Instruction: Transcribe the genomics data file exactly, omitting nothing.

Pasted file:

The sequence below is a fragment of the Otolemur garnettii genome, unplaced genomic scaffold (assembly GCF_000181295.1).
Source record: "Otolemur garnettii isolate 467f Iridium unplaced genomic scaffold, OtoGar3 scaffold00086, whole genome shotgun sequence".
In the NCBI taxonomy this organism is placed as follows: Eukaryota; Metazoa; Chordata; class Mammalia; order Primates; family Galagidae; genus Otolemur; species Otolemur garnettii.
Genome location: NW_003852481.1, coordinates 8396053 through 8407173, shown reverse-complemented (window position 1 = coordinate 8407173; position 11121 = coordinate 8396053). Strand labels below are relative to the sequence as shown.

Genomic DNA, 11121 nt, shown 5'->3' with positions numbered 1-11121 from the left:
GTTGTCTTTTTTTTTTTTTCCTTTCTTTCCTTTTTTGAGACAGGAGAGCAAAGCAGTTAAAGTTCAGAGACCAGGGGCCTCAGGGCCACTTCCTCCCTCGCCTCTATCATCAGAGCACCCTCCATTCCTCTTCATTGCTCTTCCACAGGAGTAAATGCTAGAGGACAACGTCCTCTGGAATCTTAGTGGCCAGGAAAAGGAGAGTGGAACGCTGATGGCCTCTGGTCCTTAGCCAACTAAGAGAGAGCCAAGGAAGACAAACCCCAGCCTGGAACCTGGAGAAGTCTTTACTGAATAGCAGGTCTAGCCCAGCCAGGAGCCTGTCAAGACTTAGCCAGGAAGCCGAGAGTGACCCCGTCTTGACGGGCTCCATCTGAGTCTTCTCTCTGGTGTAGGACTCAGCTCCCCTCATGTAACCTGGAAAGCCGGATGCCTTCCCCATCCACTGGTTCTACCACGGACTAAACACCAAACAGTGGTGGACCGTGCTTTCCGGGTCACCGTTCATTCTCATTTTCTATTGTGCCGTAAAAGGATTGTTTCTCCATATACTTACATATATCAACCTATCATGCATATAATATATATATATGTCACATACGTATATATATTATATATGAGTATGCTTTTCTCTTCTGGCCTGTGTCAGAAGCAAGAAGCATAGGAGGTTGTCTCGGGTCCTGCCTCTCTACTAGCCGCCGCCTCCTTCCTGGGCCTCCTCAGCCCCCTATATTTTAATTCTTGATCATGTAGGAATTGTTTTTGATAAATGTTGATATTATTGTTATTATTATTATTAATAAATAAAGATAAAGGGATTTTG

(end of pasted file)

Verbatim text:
The sequence below is a fragment of the Otolemur garnettii genome, unplaced genomic scaffold (assembly GCF_000181295.1).
Source record: "Otolemur garnettii isolate 467f Iridium unplaced genomic scaffold, OtoGar3 scaffold00086, whole genome shotgun sequence".
In the NCBI taxonomy this organism is placed as follows: Eukaryota; Metazoa; Chordata; class Mammalia; order Primates; family Galagidae; genus Otolemur; species Otolemur garnettii.
Genome location: NW_003852481.1, coordinates 8396053 through 8407173, shown reverse-complemented (window position 1 = coordinate 8407173; position 11121 = coordinate 8396053). Strand labels below are relative to the sequence as shown.

Genomic DNA, 11121 nt, shown 5'->3' with positions numbered 1-11121 from the left:
GTTGTCTTTTTTTTTTTTTCCTTTCTTTCCTTTTTTGAGACAGGAGAGCAAAGCAGTTAAAGTTCAGAGACCAGGGGCCTCAGGGCCACTTCCTCCCTCGCCTCTATCATCAGAGCACCCTCCATTCCTCTTCATTGCTCTTCCACAGGAGTAAATGCTAGAGGACAACGTCCTCTGGAATCTTAGTGGCCAGGAAAAGGAGAGTGGAACGCTGATGGCCTCTGGTCCTTAGCCAACTAAGAGAGAGCCAAGGAAGACAAACCCCAGCCTGGAACCTGGAGAAGTCTTTACTGAATAGCAGGTCTAGCCCAGCCAGGAGCCTGTCAAGACTTAGCCAGGAAGCCGAGAGTGACCCCGTCTTGACGGGCTCCATCTGAGTCTTCTCTCTGGTGTAGGACTCAGCTCCCCTCATGTAACCTGGAAAGCCGGATGCCTTCCCCATCCACTGGTTCTACCACGGACTAAACACCAAACAGTGGTGGACCGTGCTTTCCGGGTCACCGTTCATTCTCATTTTCTATTGTGCCGTAAAAGGATTGTTTCTCCATATACTTACATATATCAACCTATCATGCATATAATATATATATATGTCACATACGTATATATATTATATATGAGTATGCTTTTCTCTTCTGGCCTGTGTCAGAAGCAAGAAGCATAGGAGGTTGTCTCGGGTCCTGCCTCTCTACTAGCCGCCGCCTCCTTCCTGGGCCTCCTCAGCCCCCTATATTTTAATTCTTGATCATGTAGGAATTGTTTTTGATAAATGTTGATATTATTGTTATTATTATTATTAATAAATAAAGATAAAGGGATTTTG